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Hobby leads to world championships for Beckwith
spt kp Beckwiths guns
Kim Beckwith's competition pistol is a .38 super caliber. - photo by Kevin Price Great Bend Tribune

LARNED — Kim Beckwith seems like an ordinary member of the Larned community.
He ran Beckwith Mortuary, a business his family started over 80 years ago. He’s a paraprofessional educator for the Larned school district and was a reserve officer for the Pawnee County sheriffs.
However, a trip to Beckwith’s basement shows that he is man who’s hobby has taken him across the globe as a member of a USA competition pistol team.
“This isn’t my job,” Beckwith said. “I owned Beckwith Mortuary. I was a funeral director. This is just a hobby, or it started that way. It’s really turned into something that has really been productive.”
Beckwith has competed in the Bianchi Cup, which is held in Columbia, Mo., since 1985.
The Bianchi Cup is an international championship that draws shooters from Australia, Canada, Germany, Italy, Japan, Luxembourg, New Zealand and Switzerland.
Last year, Beckwith finished in 11th place overall at the Bianchi Cup. This year, the Bianchi Cup will be held on May 23-26.
Beckwith will also be traveling to Philippsburg, Germany, to compete with the USA team in the NRA World Action Pistol Championships.
Beckwith got started shooting in 1978.
“I’ve been a reserve officer here since 1978 for the sheriff’s department,” Beckwith said. “I started competing in the Kansas Peace Officer’s Association and the Kansas Sheriffs Association. Then went to the national championships since, oh, 1979 was my first year in Des Moines.
“I competed there clear to 1985 when I got my first invite to go to Bianchi Cup.”
He uses ammunition from Zero Bullet Company, which has sponsored him since he began competing at the Bianchi Cup.
“My first invite, I couldn’t really afford the entry fee, so there was a lady I’d been shooting her ammunition for quite a few years,” Beckwith said. “I asked her if she’d be interested in sponsoring me and she goes, ‘Well, I’ll call you back.’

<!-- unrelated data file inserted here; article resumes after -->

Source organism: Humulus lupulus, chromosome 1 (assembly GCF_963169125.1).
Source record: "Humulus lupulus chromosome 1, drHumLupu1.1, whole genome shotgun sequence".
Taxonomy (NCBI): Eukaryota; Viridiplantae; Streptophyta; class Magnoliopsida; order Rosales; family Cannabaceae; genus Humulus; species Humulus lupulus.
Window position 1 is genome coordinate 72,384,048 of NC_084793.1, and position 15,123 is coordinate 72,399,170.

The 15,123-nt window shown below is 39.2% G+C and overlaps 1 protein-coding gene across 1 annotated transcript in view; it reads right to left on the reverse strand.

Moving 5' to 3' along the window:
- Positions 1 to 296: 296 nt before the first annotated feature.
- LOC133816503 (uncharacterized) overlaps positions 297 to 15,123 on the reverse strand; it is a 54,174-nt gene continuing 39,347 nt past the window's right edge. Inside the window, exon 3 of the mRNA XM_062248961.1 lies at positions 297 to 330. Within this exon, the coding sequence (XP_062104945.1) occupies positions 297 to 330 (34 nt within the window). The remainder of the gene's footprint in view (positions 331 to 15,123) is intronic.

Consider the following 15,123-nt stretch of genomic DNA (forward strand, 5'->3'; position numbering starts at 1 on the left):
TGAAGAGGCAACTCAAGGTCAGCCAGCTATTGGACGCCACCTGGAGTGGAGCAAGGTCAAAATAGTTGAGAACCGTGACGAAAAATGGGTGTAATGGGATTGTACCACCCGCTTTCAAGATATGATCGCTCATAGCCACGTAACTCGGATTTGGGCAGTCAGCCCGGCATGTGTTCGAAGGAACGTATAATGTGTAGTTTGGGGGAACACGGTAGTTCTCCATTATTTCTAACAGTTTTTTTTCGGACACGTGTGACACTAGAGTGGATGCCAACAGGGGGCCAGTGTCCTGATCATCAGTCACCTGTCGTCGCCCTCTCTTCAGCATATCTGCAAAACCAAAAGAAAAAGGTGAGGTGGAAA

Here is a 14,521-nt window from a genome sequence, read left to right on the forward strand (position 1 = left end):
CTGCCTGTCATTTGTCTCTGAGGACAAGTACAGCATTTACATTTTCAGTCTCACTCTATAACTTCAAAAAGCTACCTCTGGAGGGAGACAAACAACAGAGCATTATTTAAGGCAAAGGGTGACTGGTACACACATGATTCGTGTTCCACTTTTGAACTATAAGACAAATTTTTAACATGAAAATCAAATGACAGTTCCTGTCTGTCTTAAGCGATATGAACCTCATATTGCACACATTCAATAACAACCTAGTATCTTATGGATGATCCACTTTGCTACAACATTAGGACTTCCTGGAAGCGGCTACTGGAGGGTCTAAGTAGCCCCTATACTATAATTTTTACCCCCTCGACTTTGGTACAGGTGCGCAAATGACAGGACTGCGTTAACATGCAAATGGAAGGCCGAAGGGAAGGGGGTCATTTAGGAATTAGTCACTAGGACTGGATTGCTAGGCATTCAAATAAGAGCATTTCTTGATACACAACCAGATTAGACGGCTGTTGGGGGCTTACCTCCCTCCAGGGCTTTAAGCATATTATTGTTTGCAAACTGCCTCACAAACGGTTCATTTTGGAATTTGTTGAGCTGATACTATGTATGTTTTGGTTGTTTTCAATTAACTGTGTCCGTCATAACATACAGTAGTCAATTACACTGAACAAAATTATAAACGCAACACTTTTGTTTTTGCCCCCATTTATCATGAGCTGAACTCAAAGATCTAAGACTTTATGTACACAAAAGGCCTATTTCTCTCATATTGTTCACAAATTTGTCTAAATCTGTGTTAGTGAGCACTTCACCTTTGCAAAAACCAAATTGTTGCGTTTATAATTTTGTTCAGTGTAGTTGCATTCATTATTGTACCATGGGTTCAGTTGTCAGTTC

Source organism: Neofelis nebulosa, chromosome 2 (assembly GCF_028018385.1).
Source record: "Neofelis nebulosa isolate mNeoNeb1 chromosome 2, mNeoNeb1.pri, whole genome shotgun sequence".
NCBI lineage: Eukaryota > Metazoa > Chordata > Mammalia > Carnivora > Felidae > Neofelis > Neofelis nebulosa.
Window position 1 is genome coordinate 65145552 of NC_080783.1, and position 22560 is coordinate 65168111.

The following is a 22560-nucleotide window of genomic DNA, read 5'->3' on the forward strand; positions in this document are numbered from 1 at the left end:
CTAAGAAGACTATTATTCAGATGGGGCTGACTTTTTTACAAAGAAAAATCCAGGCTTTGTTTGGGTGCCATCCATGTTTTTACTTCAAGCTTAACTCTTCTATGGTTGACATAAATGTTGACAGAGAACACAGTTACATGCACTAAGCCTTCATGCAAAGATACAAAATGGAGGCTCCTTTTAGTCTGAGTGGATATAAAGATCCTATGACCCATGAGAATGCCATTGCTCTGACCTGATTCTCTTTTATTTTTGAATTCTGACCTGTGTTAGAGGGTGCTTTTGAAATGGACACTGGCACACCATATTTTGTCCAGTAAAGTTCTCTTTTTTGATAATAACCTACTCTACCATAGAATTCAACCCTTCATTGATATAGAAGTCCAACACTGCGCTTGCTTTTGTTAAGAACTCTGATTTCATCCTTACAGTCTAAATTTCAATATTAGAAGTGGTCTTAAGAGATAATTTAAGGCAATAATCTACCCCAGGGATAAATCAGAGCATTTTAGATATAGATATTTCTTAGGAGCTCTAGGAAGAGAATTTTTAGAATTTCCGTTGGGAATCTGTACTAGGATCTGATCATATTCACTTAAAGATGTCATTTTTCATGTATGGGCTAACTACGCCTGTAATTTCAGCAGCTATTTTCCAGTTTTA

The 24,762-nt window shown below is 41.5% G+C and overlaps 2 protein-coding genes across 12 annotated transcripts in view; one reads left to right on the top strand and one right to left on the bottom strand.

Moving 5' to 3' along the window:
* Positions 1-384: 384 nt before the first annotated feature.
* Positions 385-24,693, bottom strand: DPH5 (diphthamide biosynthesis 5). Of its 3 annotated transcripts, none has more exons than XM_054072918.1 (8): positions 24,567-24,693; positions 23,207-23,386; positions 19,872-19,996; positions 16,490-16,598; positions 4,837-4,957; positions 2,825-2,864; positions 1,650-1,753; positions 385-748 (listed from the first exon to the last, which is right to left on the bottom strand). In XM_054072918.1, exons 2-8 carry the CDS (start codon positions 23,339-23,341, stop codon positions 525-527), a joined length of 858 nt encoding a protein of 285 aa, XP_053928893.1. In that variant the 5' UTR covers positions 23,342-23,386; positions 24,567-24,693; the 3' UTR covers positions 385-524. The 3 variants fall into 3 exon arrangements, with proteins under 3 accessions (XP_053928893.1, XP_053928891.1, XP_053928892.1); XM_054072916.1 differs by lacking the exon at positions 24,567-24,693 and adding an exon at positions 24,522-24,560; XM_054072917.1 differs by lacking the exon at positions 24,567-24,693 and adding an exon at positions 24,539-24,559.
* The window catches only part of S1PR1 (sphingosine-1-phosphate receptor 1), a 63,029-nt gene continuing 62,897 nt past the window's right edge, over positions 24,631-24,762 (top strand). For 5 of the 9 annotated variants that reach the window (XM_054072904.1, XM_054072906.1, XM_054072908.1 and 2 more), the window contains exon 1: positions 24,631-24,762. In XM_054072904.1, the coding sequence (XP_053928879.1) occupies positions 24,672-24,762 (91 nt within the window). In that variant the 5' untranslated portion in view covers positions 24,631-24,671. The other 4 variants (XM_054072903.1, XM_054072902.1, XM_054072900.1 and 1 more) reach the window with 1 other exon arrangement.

“I hung up and thought I’d never her from her again. She called back about five minutes later and said yes. I’ve shot for them ever since.”
It proved to be a good business decision.
“There are usually anywhere from 150 to 300 people at Bianchi Cup,” Beckwith said. “When we got there the first year, there was three off us who were using her ammunition. Now we’ve got about around 70 percent of the market.”
Beckwith uses a highly modified 1911-style Browning pistol.
“This is a .38 super caliber,” Beckwith said. “It’s been highly accurized. They port it, and the gases porting up keeps the muzzle from flipping when you shoot it.”
The competition itself consists of four parts. Each portion is worth is worth 480 points for a total of 1,920.
“Last year, I shot a 1,912 out of 1,920 possible,” Beckwith said. “There were three guys that cleared it and shot a perfect score. It is really accuracy-driven.”



Four shooting events

The Practical — “What that is, is it starts you out at 10 yards,” Beckwith said. “You draw and fire one round on each target in four seconds. Then you draw and fire two rounds on each target and add a second. Then you draw a third time and fire three rounds on each target left-handed only. Then you move back and do it all over again except on the 3-and-3, you can use both hands.”
Plate Event — “You start at 10, 15, 20 and 25 yards,” Beckwith said. “It is six, seven, eight and nine plates and if you clear all of the plates, you get to come back and shoot for x’s, which are tiebreakers.”
Barricade — “They have a barricade at 10, 15, 20 and 35 yards away,” Beckwith said. “You start with your hands flat on the barricade, which is two-feet wide by six-feet tall. You got two targets on either side of the barricade that are on an air pressure system that turns them to face you. What you do is, as soon as you can see the target’s face, you can draw and fire six rounds for five seconds. That’s another match you have to start clean. There is no reason to miss any points there.”
Moving Target — “You start at 10 yards and it goes left to right and right to left,” Beckwith said. “You have to fire six rounds both ways. Then you move back to 15 yards and do the same thing. Then you move back to 20 and you shoot three rounds each time it moves. It moves back-and-forth twice so you shoot 12 rounds each time. You do the same thing at 35 yards.”